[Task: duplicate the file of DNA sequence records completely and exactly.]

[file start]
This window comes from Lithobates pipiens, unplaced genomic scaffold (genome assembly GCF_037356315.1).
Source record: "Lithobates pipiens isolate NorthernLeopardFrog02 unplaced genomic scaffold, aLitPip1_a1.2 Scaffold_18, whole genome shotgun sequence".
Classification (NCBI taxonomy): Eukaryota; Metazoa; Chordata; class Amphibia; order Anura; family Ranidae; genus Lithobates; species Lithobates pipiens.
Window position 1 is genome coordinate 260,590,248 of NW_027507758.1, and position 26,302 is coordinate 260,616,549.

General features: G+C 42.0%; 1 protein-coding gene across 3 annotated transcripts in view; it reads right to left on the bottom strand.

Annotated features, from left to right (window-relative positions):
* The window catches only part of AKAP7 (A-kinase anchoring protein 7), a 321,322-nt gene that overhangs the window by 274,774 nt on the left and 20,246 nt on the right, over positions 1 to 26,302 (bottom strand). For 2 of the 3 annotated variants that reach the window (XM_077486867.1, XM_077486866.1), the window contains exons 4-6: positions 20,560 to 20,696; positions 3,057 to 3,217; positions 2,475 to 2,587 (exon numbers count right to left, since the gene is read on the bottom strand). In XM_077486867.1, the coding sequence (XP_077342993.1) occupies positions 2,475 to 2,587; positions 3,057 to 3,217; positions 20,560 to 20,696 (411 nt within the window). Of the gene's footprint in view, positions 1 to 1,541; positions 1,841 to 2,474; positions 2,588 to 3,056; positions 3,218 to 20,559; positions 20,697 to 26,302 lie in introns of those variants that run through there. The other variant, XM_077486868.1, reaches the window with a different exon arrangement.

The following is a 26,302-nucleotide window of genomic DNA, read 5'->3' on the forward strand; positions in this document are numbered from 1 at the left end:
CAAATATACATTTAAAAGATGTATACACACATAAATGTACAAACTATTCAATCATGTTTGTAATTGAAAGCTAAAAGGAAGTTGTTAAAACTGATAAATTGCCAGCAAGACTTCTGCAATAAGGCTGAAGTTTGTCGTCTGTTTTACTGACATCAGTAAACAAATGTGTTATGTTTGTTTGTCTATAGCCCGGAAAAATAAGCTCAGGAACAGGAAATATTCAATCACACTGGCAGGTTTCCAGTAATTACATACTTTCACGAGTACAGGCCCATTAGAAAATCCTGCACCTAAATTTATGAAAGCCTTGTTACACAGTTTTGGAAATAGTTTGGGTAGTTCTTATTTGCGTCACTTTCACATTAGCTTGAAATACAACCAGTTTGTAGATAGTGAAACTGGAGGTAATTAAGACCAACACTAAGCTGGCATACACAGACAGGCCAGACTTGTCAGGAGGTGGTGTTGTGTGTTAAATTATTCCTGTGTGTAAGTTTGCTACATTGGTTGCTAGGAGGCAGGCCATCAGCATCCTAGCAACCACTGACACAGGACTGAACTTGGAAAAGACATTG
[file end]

This window comes from Lithobates pipiens, unplaced genomic scaffold (genome assembly GCF_037356315.1).
Source record: "Lithobates pipiens isolate NorthernLeopardFrog02 unplaced genomic scaffold, aLitPip1_a1.2 Scaffold_18, whole genome shotgun sequence".
Classification (NCBI taxonomy): Eukaryota; Metazoa; Chordata; class Amphibia; order Anura; family Ranidae; genus Lithobates; species Lithobates pipiens.
Window position 1 is genome coordinate 260,590,248 of NW_027507758.1, and position 26,302 is coordinate 260,616,549.

General features: G+C 42.0%; 1 protein-coding gene across 3 annotated transcripts in view; it reads right to left on the bottom strand.

Annotated features, from left to right (window-relative positions):
* The window catches only part of AKAP7 (A-kinase anchoring protein 7), a 321,322-nt gene that overhangs the window by 274,774 nt on the left and 20,246 nt on the right, over positions 1 to 26,302 (bottom strand). For 2 of the 3 annotated variants that reach the window (XM_077486867.1, XM_077486866.1), the window contains exons 4-6: positions 20,560 to 20,696; positions 3,057 to 3,217; positions 2,475 to 2,587 (exon numbers count right to left, since the gene is read on the bottom strand). In XM_077486867.1, the coding sequence (XP_077342993.1) occupies positions 2,475 to 2,587; positions 3,057 to 3,217; positions 20,560 to 20,696 (411 nt within the window). Of the gene's footprint in view, positions 1 to 1,541; positions 1,841 to 2,474; positions 2,588 to 3,056; positions 3,218 to 20,559; positions 20,697 to 26,302 lie in introns of those variants that run through there. The other variant, XM_077486868.1, reaches the window with a different exon arrangement.

The following is a 26,302-nucleotide window of genomic DNA, read 5'->3' on the forward strand; positions in this document are numbered from 1 at the left end:
CAAATATACATTTAAAAGATGTATACACACATAAATGTACAAACTATTCAATCATGTTTGTAATTGAAAGCTAAAAGGAAGTTGTTAAAACTGATAAATTGCCAGCAAGACTTCTGCAATAAGGCTGAAGTTTGTCGTCTGTTTTACTGACATCAGTAAACAAATGTGTTATGTTTGTTTGTCTATAGCCCGGAAAAATAAGCTCAGGAACAGGAAATATTCAATCACACTGGCAGGTTTCCAGTAATTACATACTTTCACGAGTACAGGCCCATTAGAAAATCCTGCACCTAAATTTATGAAAGCCTTGTTACACAGTTTTGGAAATAGTTTGGGTAGTTCTTATTTGCGTCACTTTCACATTAGCTTGAAATACAACCAGTTTGTAGATAGTGAAACTGGAGGTAATTAAGACCAACACTAAGCTGGCATACACAGACAGGCCAGACTTGTCAGGAGGTGGTGTTGTGTGTTAAATTATTCCTGTGTGTAAGTTTGCTACATTGGTTGCTAGGAGGCAGGCCATCAGCATCCTAGCAACCACTGACACAGGACTGAACTTGGAAAAGACATTG